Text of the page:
(l to r) Caroline Neff, Torrey Hanson, Ellen Maddow, Adithi Chandrashekar and Shanésia Davis in Steppenwolf’s ‘Dance Nation.’ (Photo: Michael Brosilow)
By Lauren Emily Whalen
There’s a standout exchange in Sofia Coppola’s 1999 film The Virgin Suicides where a well-meaning physician says to his patient, young Cecilia Lisbon, “What are you doing here, honey? You’re not even old enough to know how bad life gets.” Cecilia dryly responds, “Obviously, Doctor, you’ve never been a 13-year-old girl.”
I’ve quoted that film over the years, often disappointed and sometimes downright angry at pop culture’s portrayal of teen girls as either the butt of jokes (they like texting! They roll their eyes a lot!) or cautionary tales (don’t go online or you’ll get sexually assaulted!). Judging from most media, you’d think it was impossible to see teen girls as complex human beings – disappointing to those of us who remember that time as the wild ride it is.
After seeing The Wolves, Sarah DeLappe’s stunning and nuanced portrayal of a high school soccer team, my sister and I looked at each other in awe because theater finally got it, got us, right. Clare Barron’s Dance Nation follows suit, replacing The Wolves’ soccer cleats with ballet slippers and its frenzied warm-up drills with group tap numbers.
Barron’s dialogue is equal parts dreamy and brutal, her character’s actions alternating between inexplicable and highly relatable. Diverse and noticeably older actors portray Dance Nation’s young teen characters. They aren’t trained hoofers but move with aplomb, and thanks to Lee Sunday Evans’ thoughtful direction, what could be gimmicky is instead extraordinary. Steppenwolf Theatre Company’s Chicago premiere of Barron’s Pulitzer Prize-finalist drama is as beautifully conceived and executed as the choreography its protagonists strive to master.
For a group of 13-year-olds from Indiana, competitive dance is the name of the game. The troupe must win three competitions to get to nationals in Florida, and Dance Teacher Pat (Tim Hopper) has the golden ticket: an “acro-lyrical” number about Gandhi. But who will land the lead role? Zuzu (Caroline Neff) knows that achievement would please her mother (Audrey Francis), but Amina (Karen Rodriguez) is the teacher’s pet and has the best technical skills. But then there’s Connie (Adithi Chandrashekar) who’s actually Indian. As the girls and their one male teammate Luke (Torrey Hanson) rehearse in the studio, gossip in the locker room and endure firsts behind closed bathroom doors, they learn about loyalty, friendship and the price of being on top.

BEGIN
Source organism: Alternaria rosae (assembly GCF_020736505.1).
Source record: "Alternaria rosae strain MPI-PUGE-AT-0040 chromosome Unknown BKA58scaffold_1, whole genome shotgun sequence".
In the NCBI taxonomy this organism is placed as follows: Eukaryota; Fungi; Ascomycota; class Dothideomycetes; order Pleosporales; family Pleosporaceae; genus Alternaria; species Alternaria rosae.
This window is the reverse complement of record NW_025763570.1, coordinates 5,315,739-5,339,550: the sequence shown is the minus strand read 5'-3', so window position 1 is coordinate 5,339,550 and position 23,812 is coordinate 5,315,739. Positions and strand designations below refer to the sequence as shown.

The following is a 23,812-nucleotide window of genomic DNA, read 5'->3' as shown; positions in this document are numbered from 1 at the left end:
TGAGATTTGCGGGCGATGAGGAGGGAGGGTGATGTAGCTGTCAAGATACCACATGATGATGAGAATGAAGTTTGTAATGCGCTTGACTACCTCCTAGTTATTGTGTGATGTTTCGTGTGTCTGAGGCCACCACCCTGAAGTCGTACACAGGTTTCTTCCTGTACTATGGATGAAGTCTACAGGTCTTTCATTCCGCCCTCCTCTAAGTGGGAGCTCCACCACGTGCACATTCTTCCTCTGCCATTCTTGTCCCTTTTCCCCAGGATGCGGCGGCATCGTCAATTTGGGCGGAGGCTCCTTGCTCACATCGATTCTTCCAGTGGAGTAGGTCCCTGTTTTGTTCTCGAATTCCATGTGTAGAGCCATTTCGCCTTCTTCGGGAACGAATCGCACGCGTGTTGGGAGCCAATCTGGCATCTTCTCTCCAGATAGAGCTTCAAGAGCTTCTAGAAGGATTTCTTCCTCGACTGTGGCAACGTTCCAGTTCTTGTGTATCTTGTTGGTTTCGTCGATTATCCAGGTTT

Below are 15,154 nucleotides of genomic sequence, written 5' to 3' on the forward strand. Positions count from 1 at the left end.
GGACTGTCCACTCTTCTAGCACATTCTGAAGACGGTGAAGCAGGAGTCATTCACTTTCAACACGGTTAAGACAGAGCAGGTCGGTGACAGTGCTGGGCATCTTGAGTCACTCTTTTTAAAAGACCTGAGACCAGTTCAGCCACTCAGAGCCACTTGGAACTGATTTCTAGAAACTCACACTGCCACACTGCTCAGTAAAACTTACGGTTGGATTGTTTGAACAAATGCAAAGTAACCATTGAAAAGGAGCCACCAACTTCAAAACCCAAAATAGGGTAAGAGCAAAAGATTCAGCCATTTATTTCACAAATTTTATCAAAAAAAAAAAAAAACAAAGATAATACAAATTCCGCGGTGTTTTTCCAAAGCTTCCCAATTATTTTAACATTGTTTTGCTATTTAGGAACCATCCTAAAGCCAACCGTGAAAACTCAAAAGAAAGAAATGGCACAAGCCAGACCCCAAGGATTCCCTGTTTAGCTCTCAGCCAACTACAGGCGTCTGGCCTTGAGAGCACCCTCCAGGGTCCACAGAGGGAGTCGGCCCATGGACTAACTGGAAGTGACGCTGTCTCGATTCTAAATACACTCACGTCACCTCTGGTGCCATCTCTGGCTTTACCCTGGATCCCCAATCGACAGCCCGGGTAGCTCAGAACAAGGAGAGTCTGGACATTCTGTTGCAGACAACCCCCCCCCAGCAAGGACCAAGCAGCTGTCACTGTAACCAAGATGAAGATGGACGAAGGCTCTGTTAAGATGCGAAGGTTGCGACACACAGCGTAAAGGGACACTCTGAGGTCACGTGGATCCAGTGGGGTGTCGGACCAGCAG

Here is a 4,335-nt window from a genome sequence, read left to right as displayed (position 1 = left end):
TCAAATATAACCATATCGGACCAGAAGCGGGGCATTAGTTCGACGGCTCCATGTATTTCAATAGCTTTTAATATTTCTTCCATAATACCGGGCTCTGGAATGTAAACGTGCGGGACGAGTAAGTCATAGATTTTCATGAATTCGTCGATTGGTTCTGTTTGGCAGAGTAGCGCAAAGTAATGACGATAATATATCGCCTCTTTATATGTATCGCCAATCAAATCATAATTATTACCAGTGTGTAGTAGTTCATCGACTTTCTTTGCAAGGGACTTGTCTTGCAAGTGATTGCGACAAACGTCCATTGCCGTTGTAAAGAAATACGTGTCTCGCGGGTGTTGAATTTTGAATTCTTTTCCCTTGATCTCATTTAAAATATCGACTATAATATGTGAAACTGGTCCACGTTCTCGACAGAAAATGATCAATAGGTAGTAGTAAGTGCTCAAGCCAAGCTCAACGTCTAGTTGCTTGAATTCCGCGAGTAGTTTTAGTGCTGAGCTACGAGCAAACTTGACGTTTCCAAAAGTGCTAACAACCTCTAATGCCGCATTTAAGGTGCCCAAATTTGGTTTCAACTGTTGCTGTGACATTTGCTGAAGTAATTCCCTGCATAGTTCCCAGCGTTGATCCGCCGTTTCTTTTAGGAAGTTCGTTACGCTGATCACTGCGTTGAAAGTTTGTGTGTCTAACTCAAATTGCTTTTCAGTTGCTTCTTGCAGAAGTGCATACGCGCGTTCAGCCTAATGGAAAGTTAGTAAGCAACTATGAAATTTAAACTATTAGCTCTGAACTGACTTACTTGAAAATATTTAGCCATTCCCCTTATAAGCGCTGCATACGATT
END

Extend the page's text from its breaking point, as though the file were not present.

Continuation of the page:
Here’s the thing about being a teenage girl: it’s a dark, odd dichotomy of feeling so young you’re convinced you can fly, and so world-weary at the pressures of womanhood you’re already facing. When an older man looks your way, you’re both intrigued enough to show him your tight leotard and so afraid you brandish a plastic toy and run away shrieking. You’re not sure how to swear effectively and you question your masturbation skills. Barron’s script, combined with Evans’ direction and choreography, illustrates all of the above in a way that elicits nervous gasps, uncomfortable silences and uproarious laughter from audience members of every age and gender.
Whether it’s a sweetly naïve conversation about virginity-loss scenarios or a resounding chorus about pussy worship, Dance Nation captures the uncertainty of youth in a way that’s both powerful and disturbing. In an intense and intermission-less 115 minutes, Barron creates a specific yet universal environment that evokes the fleeting but unforgettable feeling of growing up.
As a former 13-year-old dancer whose instructors were the most important adults in my life after my parents, Dance Nation felt like immersive theater. When the lights came up, I was grateful that adolescence is a one-time deal. And during the show, when Dance Teacher Pat ordered his young team to breathe, I found myself obeying. Without question. Some old habits are hard to break.
Steppenwolf Theatre Company
1650 N. Halsted Street, Chicago
Through February 2, 2020